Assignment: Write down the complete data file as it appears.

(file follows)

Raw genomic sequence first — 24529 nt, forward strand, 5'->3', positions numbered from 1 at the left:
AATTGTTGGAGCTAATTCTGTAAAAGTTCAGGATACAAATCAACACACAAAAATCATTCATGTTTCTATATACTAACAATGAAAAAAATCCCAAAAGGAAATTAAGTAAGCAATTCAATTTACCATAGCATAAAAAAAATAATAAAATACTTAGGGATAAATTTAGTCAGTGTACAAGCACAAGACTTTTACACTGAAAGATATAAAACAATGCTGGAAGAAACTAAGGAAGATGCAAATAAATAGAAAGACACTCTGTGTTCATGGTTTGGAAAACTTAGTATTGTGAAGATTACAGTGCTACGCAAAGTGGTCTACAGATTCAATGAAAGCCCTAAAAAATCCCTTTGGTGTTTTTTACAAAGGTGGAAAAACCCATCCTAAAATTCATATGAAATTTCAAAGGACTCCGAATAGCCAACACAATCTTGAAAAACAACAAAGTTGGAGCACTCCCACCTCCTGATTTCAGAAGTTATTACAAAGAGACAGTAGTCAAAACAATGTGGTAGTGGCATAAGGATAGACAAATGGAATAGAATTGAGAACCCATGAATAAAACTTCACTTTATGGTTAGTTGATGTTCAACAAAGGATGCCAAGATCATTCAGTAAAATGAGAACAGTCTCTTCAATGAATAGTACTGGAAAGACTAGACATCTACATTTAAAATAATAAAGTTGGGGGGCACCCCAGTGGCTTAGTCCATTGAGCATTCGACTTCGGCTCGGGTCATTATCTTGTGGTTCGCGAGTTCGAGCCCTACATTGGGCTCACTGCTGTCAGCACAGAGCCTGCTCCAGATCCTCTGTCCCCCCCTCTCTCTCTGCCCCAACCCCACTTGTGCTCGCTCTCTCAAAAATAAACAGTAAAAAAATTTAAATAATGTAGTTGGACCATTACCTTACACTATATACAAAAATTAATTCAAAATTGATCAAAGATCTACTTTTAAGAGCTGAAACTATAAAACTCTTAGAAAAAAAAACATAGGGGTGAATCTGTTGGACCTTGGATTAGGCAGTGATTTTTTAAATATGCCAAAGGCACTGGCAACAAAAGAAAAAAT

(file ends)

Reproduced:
Raw genomic sequence first — 24529 nt, forward strand, 5'->3', positions numbered from 1 at the left:
AATTGTTGGAGCTAATTCTGTAAAAGTTCAGGATACAAATCAACACACAAAAATCATTCATGTTTCTATATACTAACAATGAAAAAAATCCCAAAAGGAAATTAAGTAAGCAATTCAATTTACCATAGCATAAAAAAAATAATAAAATACTTAGGGATAAATTTAGTCAGTGTACAAGCACAAGACTTTTACACTGAAAGATATAAAACAATGCTGGAAGAAACTAAGGAAGATGCAAATAAATAGAAAGACACTCTGTGTTCATGGTTTGGAAAACTTAGTATTGTGAAGATTACAGTGCTACGCAAAGTGGTCTACAGATTCAATGAAAGCCCTAAAAAATCCCTTTGGTGTTTTTTACAAAGGTGGAAAAACCCATCCTAAAATTCATATGAAATTTCAAAGGACTCCGAATAGCCAACACAATCTTGAAAAACAACAAAGTTGGAGCACTCCCACCTCCTGATTTCAGAAGTTATTACAAAGAGACAGTAGTCAAAACAATGTGGTAGTGGCATAAGGATAGACAAATGGAATAGAATTGAGAACCCATGAATAAAACTTCACTTTATGGTTAGTTGATGTTCAACAAAGGATGCCAAGATCATTCAGTAAAATGAGAACAGTCTCTTCAATGAATAGTACTGGAAAGACTAGACATCTACATTTAAAATAATAAAGTTGGGGGGCACCCCAGTGGCTTAGTCCATTGAGCATTCGACTTCGGCTCGGGTCATTATCTTGTGGTTCGCGAGTTCGAGCCCTACATTGGGCTCACTGCTGTCAGCACAGAGCCTGCTCCAGATCCTCTGTCCCCCCCTCTCTCTCTGCCCCAACCCCACTTGTGCTCGCTCTCTCAAAAATAAACAGTAAAAAAATTTAAATAATGTAGTTGGACCATTACCTTACACTATATACAAAAATTAATTCAAAATTGATCAAAGATCTACTTTTAAGAGCTGAAACTATAAAACTCTTAGAAAAAAAAACATAGGGGTGAATCTGTTGGACCTTGGATTAGGCAGTGATTTTTTAAATATGCCAAAGGCACTGGCAACAAAAGAAAAAAT